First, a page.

Westpac bank is forecasting an 18 per cent plunge in Sydney and Melbourne house prices by the end of next year.
A series of interest rate rises since May – the steepest in almost three decades – has caused real estate values to go backwards in Australia’s two biggest cities, along with Hobart.
Sydney was tipped to be the worst-affected market this year, with a 10 per cent drop in 2022 followed by an 8 per cent fall in 2023.
That 18 per cent decline, spread over two calendar years, would see Sydney’s median house price plunge by $236,495 to $1,138,475, when compared with December 2021 level of $1,374,970 in the CoreLogic data series.
Westpac said there was a ‘rapid correction underway’ because home borrowers were ‘more sensitive to rate hikes due to stretched affordability.’
The Westpac bank is forecasting an 18 per cent plunge in Sydney and Melbourne house prices by the end of next year. Sydney (inner-city terrace, pictured) was tipped to be the worst-affected market this year, with a 10 per cent drop in 2022 followed by an 8 per cent fall in 2023
A 18 per cent plunge was also predicted for Melbourne, with an 8 per cent drop forecast for 2022 followed by a 10 per cent drop next year.
Westpac noted Australia’s second most populated city was more sensitive to a ‘migration slowdown’.
This would see the mid-point house price in the Victorian capital fall by $171,644 to $826,284 from $997,928 at the end of last year.
Hobart was expected to suffer a 6 per cent fall in 2022 followed by an 8 per cent decline next year with Westpac noting its housing market was ‘extremely unaffordable’ when compared to Tasmanian salaries.
This would see mid-point house prices in the Tasmanian capital plunge by 14 per cent or $101,020 by December 2023 to $646,167 from $747,187.
Westpac senior economist Matthew Hassan said property price corrections were now ‘well advanced and firmly entrenched’ in New South Wales, Victoria and Tasmania as a result of Reserve Bank of Australia interest rate rises since May.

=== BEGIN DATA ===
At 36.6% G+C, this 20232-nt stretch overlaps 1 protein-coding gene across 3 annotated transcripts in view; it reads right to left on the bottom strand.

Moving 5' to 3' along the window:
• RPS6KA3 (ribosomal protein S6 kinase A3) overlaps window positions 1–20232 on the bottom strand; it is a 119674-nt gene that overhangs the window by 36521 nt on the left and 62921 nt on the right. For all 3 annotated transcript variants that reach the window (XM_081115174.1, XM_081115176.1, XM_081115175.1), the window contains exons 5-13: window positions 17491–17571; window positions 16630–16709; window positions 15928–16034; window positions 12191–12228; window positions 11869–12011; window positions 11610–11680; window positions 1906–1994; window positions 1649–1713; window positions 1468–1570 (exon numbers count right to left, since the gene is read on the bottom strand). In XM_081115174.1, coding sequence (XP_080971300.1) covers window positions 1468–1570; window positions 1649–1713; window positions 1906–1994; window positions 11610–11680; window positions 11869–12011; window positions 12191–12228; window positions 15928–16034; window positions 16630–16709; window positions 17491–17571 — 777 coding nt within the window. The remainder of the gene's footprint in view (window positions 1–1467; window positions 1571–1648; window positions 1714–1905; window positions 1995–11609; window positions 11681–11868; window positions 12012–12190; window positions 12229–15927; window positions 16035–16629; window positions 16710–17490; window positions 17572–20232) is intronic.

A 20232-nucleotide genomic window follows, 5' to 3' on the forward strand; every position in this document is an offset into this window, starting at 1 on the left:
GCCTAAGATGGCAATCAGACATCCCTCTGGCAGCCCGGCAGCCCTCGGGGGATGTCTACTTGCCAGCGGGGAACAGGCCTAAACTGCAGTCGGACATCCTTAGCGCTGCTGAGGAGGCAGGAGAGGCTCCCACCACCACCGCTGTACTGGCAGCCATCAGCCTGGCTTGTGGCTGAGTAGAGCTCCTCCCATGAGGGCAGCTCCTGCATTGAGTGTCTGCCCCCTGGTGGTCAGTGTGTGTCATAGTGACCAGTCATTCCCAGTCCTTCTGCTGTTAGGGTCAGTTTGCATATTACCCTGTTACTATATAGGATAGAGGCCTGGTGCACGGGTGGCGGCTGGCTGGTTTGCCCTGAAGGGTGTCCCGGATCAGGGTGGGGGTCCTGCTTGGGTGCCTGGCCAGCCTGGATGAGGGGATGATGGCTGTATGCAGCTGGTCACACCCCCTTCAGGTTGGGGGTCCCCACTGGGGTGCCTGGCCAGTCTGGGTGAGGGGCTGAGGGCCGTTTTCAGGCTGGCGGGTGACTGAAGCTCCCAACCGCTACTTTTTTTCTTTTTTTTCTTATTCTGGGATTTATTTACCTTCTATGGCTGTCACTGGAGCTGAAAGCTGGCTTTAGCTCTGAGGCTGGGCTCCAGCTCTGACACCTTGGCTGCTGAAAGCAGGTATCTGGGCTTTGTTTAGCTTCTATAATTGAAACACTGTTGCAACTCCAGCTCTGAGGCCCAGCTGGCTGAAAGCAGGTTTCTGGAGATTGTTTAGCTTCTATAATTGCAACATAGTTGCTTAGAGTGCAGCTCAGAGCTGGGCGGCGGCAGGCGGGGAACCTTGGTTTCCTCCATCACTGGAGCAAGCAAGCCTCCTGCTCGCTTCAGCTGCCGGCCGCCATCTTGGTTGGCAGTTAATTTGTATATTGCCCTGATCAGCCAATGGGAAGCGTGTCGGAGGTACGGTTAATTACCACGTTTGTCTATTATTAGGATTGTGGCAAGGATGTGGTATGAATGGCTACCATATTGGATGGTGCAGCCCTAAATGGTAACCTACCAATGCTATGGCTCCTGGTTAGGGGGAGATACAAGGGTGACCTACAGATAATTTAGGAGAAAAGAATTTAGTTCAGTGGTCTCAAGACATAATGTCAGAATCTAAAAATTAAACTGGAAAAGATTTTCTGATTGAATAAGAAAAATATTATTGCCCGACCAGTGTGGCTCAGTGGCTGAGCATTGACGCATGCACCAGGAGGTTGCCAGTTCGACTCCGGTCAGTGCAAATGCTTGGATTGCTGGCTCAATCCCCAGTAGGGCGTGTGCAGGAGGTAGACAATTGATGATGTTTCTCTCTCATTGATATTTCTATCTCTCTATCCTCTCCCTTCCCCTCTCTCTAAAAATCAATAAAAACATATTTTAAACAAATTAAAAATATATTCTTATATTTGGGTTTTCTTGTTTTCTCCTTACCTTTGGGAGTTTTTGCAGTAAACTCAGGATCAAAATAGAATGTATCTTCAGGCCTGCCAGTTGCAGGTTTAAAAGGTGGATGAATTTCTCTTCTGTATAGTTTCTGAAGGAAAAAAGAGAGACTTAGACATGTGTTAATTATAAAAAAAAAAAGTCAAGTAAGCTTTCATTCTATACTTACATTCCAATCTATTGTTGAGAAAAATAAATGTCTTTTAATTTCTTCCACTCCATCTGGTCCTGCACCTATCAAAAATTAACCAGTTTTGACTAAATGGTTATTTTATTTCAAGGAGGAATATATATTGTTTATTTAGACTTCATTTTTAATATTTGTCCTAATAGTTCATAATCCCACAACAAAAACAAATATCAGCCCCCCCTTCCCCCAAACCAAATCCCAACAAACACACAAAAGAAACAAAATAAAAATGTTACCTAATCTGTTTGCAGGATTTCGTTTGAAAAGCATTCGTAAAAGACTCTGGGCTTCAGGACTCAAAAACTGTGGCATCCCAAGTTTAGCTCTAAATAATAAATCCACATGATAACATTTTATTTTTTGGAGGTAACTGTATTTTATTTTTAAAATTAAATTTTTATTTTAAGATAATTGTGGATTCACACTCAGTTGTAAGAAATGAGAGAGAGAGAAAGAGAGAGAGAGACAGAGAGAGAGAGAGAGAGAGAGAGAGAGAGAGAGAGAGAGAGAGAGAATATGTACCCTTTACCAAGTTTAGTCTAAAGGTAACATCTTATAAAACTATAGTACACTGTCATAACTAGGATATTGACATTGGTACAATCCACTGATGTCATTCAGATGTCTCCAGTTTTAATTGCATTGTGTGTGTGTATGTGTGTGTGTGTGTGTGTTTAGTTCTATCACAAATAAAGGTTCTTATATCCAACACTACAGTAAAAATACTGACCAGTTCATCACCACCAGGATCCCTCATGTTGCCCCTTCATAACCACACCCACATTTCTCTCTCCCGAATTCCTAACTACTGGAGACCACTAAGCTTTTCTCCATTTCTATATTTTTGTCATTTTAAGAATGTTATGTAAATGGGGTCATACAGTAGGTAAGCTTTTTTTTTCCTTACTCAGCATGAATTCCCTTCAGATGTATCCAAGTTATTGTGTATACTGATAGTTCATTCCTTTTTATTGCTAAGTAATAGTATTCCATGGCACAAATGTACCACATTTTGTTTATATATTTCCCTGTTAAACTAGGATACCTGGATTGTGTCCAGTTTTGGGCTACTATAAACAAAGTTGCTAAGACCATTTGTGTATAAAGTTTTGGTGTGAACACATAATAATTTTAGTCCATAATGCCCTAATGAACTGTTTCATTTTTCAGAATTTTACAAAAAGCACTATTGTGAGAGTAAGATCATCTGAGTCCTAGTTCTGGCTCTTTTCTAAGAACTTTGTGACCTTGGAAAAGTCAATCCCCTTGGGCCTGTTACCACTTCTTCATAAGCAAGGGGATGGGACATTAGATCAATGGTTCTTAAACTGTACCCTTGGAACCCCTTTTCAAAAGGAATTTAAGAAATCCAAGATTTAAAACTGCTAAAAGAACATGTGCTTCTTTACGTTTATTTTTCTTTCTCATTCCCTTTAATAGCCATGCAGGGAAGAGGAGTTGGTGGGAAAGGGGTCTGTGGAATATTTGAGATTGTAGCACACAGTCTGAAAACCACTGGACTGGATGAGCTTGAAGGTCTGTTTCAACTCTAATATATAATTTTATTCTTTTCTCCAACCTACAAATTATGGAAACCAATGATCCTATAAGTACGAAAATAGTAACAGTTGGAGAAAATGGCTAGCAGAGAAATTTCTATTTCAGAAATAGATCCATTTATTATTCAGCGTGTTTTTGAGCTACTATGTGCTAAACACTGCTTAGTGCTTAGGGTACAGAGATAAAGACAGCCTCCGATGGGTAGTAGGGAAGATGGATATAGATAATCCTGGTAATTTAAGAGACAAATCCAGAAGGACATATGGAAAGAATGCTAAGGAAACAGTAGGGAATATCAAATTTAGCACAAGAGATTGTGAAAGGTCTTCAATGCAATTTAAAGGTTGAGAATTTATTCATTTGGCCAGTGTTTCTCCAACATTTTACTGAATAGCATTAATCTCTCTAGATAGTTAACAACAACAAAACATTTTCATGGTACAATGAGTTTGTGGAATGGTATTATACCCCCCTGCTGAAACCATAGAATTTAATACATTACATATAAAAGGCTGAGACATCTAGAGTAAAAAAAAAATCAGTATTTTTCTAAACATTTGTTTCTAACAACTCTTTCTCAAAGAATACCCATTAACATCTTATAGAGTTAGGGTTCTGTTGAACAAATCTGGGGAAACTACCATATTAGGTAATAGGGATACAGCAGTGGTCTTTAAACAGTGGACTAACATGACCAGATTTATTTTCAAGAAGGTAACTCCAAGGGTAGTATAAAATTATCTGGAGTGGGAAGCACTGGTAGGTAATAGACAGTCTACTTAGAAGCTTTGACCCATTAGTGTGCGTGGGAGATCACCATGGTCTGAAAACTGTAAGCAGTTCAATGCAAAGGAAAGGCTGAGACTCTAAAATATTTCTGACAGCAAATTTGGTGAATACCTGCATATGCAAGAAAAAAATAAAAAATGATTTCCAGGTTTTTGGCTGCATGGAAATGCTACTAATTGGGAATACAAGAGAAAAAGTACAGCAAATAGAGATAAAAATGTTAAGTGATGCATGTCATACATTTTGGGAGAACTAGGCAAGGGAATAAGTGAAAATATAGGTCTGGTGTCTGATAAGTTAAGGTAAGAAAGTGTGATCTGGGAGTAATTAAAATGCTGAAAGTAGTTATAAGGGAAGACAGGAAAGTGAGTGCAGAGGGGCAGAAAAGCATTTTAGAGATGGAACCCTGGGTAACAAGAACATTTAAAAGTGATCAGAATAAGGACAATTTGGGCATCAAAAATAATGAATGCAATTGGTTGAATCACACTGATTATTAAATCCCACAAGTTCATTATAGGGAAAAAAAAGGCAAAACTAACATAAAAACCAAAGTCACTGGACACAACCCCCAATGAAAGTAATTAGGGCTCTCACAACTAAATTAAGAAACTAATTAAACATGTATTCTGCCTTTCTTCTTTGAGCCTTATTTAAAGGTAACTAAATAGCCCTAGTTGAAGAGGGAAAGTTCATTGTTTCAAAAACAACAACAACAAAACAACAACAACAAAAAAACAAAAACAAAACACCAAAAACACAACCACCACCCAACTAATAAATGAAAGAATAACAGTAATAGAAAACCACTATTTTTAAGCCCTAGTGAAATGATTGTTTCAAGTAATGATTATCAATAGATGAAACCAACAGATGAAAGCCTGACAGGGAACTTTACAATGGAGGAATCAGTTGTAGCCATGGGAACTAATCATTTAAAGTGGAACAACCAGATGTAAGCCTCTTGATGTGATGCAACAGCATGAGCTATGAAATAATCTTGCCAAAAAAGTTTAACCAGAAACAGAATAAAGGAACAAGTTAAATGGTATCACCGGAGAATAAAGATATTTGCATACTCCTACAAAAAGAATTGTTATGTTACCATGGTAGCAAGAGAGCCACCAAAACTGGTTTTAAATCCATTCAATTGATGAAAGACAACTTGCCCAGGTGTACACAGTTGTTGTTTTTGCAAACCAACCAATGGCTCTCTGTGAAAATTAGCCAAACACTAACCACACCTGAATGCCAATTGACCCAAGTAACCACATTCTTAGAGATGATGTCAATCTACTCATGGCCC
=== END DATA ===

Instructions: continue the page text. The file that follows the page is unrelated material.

‘The housing downturn that began at the start of the year has accelerated and broadened over the last three months, driven by a rapid series of large rate rises from the RBA,’ he said.
Home borrowers in May, June, July and August have been dealt with 1.75 percentage points worth of rate rises, the steepest since 1994, as a result of high inflation.
Westpac is expecting the cash rate, now at a six-year high of 1.85 per cent, to climb to a 10-year high of 3.35 per cent by February next year.
A 18 per cent plunge was also predicted for Melbourne, with an 8 per cent drop forecast for 2022 followed by a 10 per cent plummet next year (pictured is an auction inspection at Glen Iris in Melbourne’s south east)
Should that prediction materialise, a borrower with an average $600,000 home loan would be paying $1,060 more every month on their mortgage repayments, compared with May when the cash rate was still at a record-low of 0.1 per cent.
But not every city is sliding as a result of rate rises with Westpac expecting Brisbane to enjoy a two per cent increase in 2022 followed by a six per cent slide in 2023.
A net fall of four per cent would see Queensland capital house prices drop back to $750,709 from $782,967 at the end of last year – a moderate slip of $32,258.
Adelaide was expected to enjoy an eight per cent increase in 2022 followed by a six per cent drop in 2023.
The large gain this year, more than offsetting any loss next year, meant the South Australian capital’s mid-point house price would rise by $9,456 to $631,612 from $622,155 – a net gain of two per cent.
A series of interest rate rises since May – the steepest in almost three decades – has caused real estate values to go backwards in Australia’s two biggest cities, along with Hobart
The city was ‘still seeing strong sales, price gains – less susceptible to rate hikes but will be impacted,’ Westpac said.
Perth was expected to enjoy a two per cent increase in 2022 before suffering a four per cent decline in 2023.
This net loss of two per cent would see the median house price fall by $11,503 to $541,510 from $553,013 with Westpac noting Western Australia’s mining rich capital was still better value.
‘Stalled but less stretched affordability, tight supply, buoyant mining sector supportive,’ it said.
Australia’s inflation surged by 6.1 per cent in the year to June and the Reserve Bank is expecting it to hit a 32-year high of 7.75 per cent by the end of 2022.
What borrowers could be paying every month by February next year compared with May 2022
$500,000: Up $883 from $1,922 to $2,805
$600,000: Up $1,060 from $2,306 to $3,366
$700,000: Up $1,236 from $2,691 to $3,927
$800,000: Up $1,413 from $3,075 to $4,488
$900,000: Up $1,590 from $3,459 to $5,049
$1,000,000: Up $1,767 from $3,843 to $5,610
Calculations based on the cash rate rising from a record-low of 0.1 per cent in May to 3.35 per cent by February, as predicted by Westpac. Monthly repayments based on a popular variable Commonwealth Bank rate increase from 2.29 per cent to a projected 5.39 per cent